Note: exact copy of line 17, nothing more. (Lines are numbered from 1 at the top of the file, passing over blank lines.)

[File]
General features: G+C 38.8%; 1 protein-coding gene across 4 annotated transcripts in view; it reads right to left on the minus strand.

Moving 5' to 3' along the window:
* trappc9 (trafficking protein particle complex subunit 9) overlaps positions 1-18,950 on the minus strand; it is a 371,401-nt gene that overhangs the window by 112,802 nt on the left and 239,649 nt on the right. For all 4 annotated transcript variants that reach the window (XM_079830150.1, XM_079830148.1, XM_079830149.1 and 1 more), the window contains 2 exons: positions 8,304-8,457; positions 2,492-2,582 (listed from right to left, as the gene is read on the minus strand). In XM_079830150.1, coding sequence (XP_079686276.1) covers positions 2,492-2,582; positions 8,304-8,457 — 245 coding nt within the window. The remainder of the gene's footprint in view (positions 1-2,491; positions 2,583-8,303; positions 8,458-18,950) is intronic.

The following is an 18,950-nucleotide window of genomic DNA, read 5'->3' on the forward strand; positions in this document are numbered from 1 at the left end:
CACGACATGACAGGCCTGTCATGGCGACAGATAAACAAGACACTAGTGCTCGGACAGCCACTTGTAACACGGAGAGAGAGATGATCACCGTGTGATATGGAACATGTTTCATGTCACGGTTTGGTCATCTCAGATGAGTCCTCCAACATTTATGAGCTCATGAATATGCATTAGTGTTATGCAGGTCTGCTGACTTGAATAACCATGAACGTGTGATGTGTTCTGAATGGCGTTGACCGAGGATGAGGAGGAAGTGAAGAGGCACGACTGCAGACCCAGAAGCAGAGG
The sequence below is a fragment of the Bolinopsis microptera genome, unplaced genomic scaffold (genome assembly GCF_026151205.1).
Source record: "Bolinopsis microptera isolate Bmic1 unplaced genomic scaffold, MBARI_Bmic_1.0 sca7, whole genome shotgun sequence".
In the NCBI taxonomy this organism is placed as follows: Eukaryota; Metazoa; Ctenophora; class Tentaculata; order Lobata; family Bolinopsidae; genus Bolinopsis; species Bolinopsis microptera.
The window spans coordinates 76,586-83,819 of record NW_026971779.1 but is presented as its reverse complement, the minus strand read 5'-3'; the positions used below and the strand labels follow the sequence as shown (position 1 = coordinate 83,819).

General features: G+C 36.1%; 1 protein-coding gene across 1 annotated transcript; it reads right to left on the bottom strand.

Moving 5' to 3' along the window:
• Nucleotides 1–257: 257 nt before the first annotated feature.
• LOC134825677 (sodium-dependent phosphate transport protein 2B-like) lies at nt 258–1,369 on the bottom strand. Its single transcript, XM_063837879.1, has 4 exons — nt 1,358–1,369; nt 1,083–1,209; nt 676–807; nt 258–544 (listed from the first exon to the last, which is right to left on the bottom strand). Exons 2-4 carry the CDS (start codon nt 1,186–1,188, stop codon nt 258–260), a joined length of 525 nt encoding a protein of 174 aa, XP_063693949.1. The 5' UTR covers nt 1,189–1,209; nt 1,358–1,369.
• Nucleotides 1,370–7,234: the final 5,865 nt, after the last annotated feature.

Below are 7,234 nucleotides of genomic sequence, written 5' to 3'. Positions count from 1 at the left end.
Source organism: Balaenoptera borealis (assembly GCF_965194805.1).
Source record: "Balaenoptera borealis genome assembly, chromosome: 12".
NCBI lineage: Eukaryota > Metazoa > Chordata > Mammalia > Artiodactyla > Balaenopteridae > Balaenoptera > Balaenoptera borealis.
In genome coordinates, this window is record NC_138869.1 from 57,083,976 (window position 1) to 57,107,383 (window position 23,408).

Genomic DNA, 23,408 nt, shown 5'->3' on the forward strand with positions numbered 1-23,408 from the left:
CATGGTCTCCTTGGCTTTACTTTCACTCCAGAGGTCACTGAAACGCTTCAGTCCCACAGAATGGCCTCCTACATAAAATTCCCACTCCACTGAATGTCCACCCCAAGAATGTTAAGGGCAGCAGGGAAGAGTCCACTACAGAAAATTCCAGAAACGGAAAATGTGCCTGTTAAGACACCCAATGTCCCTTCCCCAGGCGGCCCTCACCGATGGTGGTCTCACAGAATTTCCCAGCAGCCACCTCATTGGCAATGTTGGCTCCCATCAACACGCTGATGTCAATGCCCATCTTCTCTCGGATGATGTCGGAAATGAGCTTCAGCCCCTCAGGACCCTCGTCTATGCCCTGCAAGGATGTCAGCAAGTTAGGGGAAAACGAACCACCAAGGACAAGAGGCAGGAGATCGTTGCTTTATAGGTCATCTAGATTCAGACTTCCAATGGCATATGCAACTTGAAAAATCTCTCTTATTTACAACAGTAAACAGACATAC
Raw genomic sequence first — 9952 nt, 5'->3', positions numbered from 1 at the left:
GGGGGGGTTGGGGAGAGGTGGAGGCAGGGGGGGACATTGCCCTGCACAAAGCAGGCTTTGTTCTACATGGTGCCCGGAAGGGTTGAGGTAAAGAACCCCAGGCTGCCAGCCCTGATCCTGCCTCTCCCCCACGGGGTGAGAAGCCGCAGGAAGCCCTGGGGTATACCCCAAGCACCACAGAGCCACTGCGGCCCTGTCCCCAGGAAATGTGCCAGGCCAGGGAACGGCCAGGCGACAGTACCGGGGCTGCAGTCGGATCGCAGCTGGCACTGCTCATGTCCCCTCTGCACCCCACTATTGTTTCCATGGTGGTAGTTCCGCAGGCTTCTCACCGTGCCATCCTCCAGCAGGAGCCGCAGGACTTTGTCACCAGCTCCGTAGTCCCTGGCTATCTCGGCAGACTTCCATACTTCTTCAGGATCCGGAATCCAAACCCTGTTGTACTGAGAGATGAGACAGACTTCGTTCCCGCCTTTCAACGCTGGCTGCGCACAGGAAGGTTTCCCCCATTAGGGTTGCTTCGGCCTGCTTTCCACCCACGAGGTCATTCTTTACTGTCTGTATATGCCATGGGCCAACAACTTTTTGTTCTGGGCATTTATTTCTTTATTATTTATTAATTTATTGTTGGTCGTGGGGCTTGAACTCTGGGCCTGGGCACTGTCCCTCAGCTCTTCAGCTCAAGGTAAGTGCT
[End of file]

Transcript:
Source record: "Balaenoptera borealis genome assembly, chromosome: 12".